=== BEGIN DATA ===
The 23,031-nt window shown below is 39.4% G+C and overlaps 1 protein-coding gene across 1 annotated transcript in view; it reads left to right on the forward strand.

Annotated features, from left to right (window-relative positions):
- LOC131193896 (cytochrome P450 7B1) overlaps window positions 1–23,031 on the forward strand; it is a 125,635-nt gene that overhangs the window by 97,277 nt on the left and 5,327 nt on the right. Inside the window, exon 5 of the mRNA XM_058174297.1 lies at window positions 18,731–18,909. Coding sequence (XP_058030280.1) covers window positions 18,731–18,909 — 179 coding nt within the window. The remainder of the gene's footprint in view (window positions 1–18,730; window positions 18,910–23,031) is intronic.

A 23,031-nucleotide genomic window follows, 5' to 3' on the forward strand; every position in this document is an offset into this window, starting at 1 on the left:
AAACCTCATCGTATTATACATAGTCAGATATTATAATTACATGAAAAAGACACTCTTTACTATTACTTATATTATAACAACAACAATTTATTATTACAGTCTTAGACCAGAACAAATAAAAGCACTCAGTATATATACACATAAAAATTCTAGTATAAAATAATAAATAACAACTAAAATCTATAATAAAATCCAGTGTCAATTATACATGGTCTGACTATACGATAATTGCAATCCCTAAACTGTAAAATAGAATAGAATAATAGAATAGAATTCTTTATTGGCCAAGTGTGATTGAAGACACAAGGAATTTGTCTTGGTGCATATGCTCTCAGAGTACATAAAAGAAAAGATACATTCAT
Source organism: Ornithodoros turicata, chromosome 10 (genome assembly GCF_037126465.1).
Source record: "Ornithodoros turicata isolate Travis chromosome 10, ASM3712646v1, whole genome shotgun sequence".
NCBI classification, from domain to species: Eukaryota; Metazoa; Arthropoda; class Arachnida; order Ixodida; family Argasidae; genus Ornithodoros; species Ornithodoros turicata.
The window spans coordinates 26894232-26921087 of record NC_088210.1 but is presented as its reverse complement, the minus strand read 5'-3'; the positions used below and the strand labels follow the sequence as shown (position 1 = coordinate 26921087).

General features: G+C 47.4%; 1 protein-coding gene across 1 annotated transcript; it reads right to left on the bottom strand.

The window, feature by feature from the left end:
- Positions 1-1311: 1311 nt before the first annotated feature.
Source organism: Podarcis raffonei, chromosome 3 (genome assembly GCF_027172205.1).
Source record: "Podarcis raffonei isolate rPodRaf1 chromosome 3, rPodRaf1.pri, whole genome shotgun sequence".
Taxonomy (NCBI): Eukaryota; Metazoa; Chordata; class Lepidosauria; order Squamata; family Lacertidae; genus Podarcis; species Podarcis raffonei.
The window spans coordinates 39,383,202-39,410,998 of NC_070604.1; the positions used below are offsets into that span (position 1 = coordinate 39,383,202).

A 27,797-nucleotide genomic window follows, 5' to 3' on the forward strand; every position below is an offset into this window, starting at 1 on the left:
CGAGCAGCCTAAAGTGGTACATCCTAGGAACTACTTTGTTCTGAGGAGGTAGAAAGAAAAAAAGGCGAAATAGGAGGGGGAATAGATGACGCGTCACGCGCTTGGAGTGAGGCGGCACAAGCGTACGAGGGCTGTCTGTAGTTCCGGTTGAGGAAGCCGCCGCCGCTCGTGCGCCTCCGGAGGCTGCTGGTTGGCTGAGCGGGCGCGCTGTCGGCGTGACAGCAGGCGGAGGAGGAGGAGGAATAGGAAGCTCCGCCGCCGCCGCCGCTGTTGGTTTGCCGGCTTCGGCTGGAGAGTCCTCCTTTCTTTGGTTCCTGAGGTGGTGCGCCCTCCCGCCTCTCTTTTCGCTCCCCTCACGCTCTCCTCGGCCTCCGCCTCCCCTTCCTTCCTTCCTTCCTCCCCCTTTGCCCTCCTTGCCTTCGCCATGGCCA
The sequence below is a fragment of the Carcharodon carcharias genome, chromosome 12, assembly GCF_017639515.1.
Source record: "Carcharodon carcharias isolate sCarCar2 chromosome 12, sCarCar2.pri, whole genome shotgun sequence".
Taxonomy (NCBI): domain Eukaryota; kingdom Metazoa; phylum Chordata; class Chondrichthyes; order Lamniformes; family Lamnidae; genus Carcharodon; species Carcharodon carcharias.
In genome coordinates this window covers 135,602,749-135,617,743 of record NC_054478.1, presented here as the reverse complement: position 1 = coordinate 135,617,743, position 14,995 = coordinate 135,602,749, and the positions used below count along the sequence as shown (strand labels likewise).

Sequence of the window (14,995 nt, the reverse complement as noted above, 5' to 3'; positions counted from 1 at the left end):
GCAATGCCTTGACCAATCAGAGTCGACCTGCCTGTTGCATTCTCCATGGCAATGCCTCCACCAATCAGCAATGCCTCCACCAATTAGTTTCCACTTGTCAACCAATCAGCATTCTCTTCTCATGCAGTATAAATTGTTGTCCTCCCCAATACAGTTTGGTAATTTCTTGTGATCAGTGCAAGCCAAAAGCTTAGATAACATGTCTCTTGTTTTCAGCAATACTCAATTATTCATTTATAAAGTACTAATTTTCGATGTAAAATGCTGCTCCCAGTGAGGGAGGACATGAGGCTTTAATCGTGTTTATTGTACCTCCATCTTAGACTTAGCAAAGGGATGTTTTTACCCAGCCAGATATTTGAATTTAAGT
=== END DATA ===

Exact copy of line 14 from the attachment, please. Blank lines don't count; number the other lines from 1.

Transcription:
Source record: "Podarcis raffonei isolate rPodRaf1 chromosome 3, rPodRaf1.pri, whole genome shotgun sequence".